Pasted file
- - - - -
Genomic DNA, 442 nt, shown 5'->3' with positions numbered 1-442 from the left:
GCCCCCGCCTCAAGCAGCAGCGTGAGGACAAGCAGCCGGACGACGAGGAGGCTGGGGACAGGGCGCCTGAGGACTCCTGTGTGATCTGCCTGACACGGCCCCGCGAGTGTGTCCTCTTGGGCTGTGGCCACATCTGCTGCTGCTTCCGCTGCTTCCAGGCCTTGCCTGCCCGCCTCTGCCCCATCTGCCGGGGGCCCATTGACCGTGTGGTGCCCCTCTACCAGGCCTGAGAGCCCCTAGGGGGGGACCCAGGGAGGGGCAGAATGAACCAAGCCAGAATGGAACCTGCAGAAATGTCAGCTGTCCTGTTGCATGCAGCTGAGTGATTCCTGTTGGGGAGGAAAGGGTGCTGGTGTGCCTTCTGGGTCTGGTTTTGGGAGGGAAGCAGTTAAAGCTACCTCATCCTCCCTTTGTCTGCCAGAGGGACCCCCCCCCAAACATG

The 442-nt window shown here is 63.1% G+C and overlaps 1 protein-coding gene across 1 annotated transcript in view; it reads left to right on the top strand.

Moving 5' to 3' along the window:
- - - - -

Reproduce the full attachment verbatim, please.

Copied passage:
Genomic DNA, 442 nt, shown 5'->3' with positions numbered 1-442 from the left:
GCCCCCGCCTCAAGCAGCAGCGTGAGGACAAGCAGCCGGACGACGAGGAGGCTGGGGACAGGGCGCCTGAGGACTCCTGTGTGATCTGCCTGACACGGCCCCGCGAGTGTGTCCTCTTGGGCTGTGGCCACATCTGCTGCTGCTTCCGCTGCTTCCAGGCCTTGCCTGCCCGCCTCTGCCCCATCTGCCGGGGGCCCATTGACCGTGTGGTGCCCCTCTACCAGGCCTGAGAGCCCCTAGGGGGGGACCCAGGGAGGGGCAGAATGAACCAAGCCAGAATGGAACCTGCAGAAATGTCAGCTGTCCTGTTGCATGCAGCTGAGTGATTCCTGTTGGGGAGGAAAGGGTGCTGGTGTGCCTTCTGGGTCTGGTTTTGGGAGGGAAGCAGTTAAAGCTACCTCATCCTCCCTTTGTCTGCCAGAGGGACCCCCCCCCAAACATG

The 442-nt window shown here is 63.1% G+C and overlaps 1 protein-coding gene across 1 annotated transcript in view; it reads left to right on the top strand.

Moving 5' to 3' along the window: